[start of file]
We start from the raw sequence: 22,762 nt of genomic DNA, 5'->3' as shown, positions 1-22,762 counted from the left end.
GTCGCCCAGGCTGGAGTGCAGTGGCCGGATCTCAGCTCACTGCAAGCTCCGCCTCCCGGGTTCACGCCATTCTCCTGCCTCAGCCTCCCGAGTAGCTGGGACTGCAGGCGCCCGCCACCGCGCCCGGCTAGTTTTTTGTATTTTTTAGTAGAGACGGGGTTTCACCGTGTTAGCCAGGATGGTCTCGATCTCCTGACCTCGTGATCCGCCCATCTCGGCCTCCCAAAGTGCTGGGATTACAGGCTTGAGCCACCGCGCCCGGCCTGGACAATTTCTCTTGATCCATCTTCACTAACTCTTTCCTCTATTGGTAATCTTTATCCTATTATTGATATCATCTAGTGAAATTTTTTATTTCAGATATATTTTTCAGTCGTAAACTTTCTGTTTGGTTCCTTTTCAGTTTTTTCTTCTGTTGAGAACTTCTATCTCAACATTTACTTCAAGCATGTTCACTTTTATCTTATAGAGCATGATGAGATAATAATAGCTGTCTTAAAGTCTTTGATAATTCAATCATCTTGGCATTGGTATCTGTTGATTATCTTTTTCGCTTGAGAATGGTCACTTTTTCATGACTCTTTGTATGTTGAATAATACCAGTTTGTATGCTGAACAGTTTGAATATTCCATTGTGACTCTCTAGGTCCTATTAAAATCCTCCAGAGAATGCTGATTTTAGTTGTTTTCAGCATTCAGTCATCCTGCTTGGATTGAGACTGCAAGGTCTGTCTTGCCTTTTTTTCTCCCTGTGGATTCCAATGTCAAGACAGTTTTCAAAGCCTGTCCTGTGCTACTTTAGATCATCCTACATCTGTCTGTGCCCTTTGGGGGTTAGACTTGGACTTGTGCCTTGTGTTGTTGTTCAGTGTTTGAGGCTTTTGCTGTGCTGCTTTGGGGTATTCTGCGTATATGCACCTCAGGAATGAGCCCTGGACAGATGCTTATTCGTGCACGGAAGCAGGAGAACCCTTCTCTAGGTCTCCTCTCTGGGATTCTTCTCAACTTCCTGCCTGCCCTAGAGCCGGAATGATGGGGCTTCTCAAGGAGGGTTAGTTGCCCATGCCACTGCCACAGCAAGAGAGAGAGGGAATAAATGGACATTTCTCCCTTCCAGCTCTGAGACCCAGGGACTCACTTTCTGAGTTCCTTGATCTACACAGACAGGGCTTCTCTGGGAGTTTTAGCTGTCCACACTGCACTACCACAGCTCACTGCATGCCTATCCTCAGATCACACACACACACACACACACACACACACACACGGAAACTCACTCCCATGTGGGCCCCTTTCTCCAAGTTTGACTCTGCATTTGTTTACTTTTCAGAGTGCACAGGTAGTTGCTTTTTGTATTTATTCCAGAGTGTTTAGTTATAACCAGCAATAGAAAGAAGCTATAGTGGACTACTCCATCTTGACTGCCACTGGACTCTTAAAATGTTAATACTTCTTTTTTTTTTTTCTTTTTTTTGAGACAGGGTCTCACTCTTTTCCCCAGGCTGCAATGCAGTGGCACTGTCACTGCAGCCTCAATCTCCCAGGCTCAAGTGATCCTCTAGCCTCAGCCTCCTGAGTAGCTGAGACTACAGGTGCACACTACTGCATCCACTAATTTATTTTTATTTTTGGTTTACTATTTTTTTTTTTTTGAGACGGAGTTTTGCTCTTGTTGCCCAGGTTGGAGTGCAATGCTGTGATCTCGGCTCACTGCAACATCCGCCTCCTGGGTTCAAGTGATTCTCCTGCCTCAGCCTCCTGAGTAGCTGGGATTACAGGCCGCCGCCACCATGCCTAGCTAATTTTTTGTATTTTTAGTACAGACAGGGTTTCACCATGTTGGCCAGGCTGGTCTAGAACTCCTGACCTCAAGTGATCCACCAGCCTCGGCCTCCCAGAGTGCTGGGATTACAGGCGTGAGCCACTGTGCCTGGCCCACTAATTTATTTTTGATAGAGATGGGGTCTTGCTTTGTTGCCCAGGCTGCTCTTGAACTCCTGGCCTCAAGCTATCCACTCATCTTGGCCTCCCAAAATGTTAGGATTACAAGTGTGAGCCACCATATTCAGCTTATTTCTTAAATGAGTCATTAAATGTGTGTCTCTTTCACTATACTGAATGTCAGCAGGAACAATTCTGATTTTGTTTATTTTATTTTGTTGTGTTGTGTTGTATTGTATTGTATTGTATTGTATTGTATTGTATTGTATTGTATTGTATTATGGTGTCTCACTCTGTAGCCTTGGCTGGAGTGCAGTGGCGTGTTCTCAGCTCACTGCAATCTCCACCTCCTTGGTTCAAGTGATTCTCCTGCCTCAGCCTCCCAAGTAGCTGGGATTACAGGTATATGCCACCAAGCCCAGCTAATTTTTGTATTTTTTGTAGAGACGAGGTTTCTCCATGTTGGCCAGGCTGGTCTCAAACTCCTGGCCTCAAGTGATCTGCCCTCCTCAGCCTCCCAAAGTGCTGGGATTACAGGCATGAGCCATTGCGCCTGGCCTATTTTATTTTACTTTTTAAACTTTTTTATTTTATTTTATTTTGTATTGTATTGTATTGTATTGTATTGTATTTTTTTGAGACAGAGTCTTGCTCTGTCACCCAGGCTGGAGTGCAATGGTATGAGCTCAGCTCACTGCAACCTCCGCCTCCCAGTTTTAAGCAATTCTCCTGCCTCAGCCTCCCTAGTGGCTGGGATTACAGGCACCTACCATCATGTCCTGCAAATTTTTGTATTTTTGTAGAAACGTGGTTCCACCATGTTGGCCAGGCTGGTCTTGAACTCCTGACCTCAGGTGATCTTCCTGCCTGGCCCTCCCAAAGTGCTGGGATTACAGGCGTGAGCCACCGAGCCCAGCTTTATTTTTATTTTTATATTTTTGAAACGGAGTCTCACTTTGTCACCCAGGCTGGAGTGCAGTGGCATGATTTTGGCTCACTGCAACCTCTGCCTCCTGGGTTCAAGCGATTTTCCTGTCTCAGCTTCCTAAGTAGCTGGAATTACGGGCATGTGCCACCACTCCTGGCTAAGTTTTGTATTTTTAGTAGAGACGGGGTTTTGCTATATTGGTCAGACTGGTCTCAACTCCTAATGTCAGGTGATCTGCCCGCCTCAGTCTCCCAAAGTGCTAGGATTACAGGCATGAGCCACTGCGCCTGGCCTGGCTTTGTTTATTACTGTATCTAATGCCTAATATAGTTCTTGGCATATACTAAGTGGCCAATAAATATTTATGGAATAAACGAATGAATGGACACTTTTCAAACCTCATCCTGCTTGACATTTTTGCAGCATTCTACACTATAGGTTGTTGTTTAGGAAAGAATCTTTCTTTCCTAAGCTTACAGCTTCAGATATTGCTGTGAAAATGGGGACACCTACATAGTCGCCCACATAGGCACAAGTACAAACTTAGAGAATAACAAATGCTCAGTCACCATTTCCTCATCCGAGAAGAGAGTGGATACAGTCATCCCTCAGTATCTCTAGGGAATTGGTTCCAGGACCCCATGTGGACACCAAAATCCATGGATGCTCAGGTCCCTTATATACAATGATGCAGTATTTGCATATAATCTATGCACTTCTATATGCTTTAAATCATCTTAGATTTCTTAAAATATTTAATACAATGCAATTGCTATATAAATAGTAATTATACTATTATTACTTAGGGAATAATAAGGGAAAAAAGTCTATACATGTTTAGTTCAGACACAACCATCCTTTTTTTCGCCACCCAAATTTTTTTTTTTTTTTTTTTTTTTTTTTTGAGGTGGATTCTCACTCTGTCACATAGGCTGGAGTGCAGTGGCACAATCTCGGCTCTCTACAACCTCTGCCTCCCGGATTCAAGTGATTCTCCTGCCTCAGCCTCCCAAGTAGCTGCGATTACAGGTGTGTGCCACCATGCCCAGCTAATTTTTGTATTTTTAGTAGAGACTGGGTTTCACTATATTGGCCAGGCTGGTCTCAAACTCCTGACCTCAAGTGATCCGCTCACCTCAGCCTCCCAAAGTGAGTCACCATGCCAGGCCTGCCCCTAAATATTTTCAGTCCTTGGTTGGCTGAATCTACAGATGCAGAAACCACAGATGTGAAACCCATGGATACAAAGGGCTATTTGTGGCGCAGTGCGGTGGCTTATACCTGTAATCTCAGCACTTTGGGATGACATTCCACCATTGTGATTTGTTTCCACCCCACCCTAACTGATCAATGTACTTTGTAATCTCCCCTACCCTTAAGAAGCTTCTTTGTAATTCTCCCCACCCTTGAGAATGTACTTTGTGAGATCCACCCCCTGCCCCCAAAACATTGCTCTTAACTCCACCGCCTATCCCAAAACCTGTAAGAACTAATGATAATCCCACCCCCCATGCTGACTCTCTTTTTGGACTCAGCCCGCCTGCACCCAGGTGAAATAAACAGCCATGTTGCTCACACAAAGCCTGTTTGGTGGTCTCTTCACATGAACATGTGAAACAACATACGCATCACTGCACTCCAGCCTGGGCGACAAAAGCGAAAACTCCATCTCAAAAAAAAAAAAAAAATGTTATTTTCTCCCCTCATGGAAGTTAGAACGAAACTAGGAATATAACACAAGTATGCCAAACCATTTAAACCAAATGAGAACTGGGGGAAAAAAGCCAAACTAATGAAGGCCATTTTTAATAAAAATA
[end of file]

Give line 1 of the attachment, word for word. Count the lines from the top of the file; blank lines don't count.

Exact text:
We start from the raw sequence: 22,762 nt of genomic DNA, 5'->3' as shown, positions 1-22,762 counted from the left end.